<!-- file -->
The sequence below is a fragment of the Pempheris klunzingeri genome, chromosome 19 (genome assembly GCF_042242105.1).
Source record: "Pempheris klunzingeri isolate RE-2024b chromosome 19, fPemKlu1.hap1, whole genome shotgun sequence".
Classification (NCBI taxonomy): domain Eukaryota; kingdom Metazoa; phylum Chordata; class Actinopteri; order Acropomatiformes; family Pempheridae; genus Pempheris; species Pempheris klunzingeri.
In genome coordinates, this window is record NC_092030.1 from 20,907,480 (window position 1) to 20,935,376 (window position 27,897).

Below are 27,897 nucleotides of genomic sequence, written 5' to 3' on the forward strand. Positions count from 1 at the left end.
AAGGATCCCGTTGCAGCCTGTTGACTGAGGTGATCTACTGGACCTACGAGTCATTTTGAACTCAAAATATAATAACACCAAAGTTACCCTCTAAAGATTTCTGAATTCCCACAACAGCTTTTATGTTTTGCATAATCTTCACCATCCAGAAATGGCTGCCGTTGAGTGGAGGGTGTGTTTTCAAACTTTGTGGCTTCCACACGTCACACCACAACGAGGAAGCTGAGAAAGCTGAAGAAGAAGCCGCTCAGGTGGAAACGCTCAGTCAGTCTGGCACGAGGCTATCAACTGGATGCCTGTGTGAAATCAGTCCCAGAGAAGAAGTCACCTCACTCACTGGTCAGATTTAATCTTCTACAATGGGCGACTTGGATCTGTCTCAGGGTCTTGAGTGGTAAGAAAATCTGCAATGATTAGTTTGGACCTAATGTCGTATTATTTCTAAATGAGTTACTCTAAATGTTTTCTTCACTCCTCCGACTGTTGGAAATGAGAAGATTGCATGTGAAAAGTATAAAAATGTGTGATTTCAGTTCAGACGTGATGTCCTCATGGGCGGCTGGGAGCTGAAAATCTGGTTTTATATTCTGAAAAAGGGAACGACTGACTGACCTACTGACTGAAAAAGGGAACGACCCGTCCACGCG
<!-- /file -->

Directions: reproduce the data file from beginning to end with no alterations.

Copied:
The sequence below is a fragment of the Pempheris klunzingeri genome, chromosome 19 (genome assembly GCF_042242105.1).
Source record: "Pempheris klunzingeri isolate RE-2024b chromosome 19, fPemKlu1.hap1, whole genome shotgun sequence".
Classification (NCBI taxonomy): domain Eukaryota; kingdom Metazoa; phylum Chordata; class Actinopteri; order Acropomatiformes; family Pempheridae; genus Pempheris; species Pempheris klunzingeri.
In genome coordinates, this window is record NC_092030.1 from 20,907,480 (window position 1) to 20,935,376 (window position 27,897).

Below are 27,897 nucleotides of genomic sequence, written 5' to 3' on the forward strand. Positions count from 1 at the left end.
AAGGATCCCGTTGCAGCCTGTTGACTGAGGTGATCTACTGGACCTACGAGTCATTTTGAACTCAAAATATAATAACACCAAAGTTACCCTCTAAAGATTTCTGAATTCCCACAACAGCTTTTATGTTTTGCATAATCTTCACCATCCAGAAATGGCTGCCGTTGAGTGGAGGGTGTGTTTTCAAACTTTGTGGCTTCCACACGTCACACCACAACGAGGAAGCTGAGAAAGCTGAAGAAGAAGCCGCTCAGGTGGAAACGCTCAGTCAGTCTGGCACGAGGCTATCAACTGGATGCCTGTGTGAAATCAGTCCCAGAGAAGAAGTCACCTCACTCACTGGTCAGATTTAATCTTCTACAATGGGCGACTTGGATCTGTCTCAGGGTCTTGAGTGGTAAGAAAATCTGCAATGATTAGTTTGGACCTAATGTCGTATTATTTCTAAATGAGTTACTCTAAATGTTTTCTTCACTCCTCCGACTGTTGGAAATGAGAAGATTGCATGTGAAAAGTATAAAAATGTGTGATTTCAGTTCAGACGTGATGTCCTCATGGGCGGCTGGGAGCTGAAAATCTGGTTTTATATTCTGAAAAAGGGAACGACTGACTGACCTACTGACTGAAAAAGGGAACGACCCGTCCACGCG